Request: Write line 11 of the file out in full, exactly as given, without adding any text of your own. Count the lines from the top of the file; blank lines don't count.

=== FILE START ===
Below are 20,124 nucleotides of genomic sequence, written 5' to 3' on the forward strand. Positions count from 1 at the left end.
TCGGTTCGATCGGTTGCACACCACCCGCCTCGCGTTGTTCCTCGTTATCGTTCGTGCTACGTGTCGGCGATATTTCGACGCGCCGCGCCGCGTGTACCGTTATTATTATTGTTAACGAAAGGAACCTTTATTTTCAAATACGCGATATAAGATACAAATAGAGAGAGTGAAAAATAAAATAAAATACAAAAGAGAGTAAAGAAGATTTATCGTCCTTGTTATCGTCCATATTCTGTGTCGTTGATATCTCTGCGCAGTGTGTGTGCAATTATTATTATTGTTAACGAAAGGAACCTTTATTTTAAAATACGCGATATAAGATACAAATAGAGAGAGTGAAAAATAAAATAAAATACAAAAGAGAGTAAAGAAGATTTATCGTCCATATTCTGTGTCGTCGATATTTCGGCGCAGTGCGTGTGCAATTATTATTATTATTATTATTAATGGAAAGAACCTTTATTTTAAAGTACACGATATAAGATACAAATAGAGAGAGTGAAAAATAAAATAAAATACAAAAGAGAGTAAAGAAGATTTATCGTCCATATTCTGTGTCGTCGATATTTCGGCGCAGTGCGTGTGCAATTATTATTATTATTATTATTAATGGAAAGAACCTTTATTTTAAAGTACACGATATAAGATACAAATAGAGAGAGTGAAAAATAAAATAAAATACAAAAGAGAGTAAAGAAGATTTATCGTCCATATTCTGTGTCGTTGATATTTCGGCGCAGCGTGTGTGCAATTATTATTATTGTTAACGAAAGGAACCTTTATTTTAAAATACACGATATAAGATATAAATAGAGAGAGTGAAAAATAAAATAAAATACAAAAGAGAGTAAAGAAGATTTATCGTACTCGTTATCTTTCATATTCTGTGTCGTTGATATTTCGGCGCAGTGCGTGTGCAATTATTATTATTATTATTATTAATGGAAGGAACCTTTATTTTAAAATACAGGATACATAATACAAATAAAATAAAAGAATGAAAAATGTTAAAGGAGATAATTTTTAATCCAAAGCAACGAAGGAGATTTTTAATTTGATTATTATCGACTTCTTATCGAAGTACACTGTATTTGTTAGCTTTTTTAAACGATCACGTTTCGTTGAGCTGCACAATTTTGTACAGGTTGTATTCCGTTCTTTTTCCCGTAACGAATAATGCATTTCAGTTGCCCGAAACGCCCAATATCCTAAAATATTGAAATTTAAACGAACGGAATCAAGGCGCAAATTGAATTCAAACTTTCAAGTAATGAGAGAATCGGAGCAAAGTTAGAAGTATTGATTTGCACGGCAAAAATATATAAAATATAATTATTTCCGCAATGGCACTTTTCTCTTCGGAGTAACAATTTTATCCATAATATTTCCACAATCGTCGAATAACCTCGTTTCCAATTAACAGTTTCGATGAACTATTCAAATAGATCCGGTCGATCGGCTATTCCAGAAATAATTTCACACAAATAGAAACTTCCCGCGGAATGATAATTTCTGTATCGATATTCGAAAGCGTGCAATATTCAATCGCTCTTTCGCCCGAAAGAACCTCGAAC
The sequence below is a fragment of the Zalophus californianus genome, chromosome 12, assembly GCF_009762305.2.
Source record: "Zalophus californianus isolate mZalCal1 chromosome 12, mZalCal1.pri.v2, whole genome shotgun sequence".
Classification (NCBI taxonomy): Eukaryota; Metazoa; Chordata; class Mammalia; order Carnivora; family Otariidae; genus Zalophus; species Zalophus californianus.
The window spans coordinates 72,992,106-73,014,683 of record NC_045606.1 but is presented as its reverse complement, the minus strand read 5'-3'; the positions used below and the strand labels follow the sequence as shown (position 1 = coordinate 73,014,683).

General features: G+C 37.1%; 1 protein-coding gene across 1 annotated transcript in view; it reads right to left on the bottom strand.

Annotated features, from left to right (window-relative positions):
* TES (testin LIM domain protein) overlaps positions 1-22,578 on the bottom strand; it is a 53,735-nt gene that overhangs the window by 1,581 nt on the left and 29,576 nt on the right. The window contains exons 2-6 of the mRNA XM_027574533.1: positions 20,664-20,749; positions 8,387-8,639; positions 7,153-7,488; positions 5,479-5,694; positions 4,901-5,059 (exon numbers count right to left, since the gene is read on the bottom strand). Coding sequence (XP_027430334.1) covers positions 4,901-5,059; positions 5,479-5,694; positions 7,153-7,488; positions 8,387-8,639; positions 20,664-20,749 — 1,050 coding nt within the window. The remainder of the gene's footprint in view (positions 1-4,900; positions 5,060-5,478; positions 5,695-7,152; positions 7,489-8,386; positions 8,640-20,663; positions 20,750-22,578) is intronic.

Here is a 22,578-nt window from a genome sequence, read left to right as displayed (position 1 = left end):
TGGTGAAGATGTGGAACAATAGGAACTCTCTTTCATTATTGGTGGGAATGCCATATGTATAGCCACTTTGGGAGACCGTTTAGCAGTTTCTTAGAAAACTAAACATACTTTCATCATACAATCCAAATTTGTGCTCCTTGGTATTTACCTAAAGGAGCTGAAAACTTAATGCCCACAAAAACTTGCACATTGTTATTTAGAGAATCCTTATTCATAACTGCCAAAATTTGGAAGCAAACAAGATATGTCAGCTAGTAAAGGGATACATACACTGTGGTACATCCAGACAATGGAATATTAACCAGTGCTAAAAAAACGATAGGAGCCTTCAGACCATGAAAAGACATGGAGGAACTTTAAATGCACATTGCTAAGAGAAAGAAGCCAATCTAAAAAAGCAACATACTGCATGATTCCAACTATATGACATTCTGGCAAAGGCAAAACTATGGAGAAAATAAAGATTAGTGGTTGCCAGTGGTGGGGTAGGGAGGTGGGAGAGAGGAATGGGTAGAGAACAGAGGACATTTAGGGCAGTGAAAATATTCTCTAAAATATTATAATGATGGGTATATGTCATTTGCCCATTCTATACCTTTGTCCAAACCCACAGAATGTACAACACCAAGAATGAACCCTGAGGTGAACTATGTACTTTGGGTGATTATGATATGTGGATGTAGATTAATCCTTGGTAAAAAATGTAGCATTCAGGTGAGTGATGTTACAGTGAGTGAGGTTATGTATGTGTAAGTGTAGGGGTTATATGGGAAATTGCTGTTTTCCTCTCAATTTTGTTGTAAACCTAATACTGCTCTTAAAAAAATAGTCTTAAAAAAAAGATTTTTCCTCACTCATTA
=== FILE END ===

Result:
TGGTGAAGATGTGGAACAATAGGAACTCTCTTTCATTATTGGTGGGAATGCCATATGTATAGCCACTTTGGGAGACCGTTTAGCAGTTTCTTAGAAAACTAAACATACTTTCATCATACAATCCAAATTTGTGCTCCTTGGTATTTACCTAAAGGAGCTGAAAACTTAATGCCCACAAAAACTTGCACATTGTTATTTAGAGAATCCTTATTCATAACTGCCAAAATTTGGAAGCAAACAAGATATGTCAGCTAGTAAAGGGATACATACACTGTGGTACATCCAGACAATGGAATATTAACCAGTGCTAAAAAAACGATAGGAGCCTTCAGACCATGAAAAGACATGGAGGAACTTTAAATGCACATTGCTAAGAGAAAGAAGCCAATCTAAAAAAGCAACATACTGCATGATTCCAACTATATGACATTCTGGCAAAGGCAAAACTATGGAGAAAATAAAGATTAGTGGTTGCCAGTGGTGGGGTAGGGAGGTGGGAGAGAGGAATGGGTAGAGAACAGAGGACATTTAGGGCAGTGAAAATATTCTCTAAAATATTATAATGATGGGTATATGTCATTTGCCCATTCTATACCTTTGTCCAAACCCACAGAATGTACAACACCAAGAATGAACCCTGAGGTGAACTATGTACTTTGGGTGATTATGATATGTGGATGTAGATTAATCCTTGGTAAAAAATGTAGCATTCAGGTGAGTGATGTTACAGTGAGTGAGGTTATGTATGTGTAAGTGTAGGGGTTATATGGGAAATTGCTGTTTTCCTCTCAATTTTGTTGTAAACCTAATACTGCTCTTAAAAAAATAGTCTTAAAAAAAAGATTTTTCCTCACTCATTA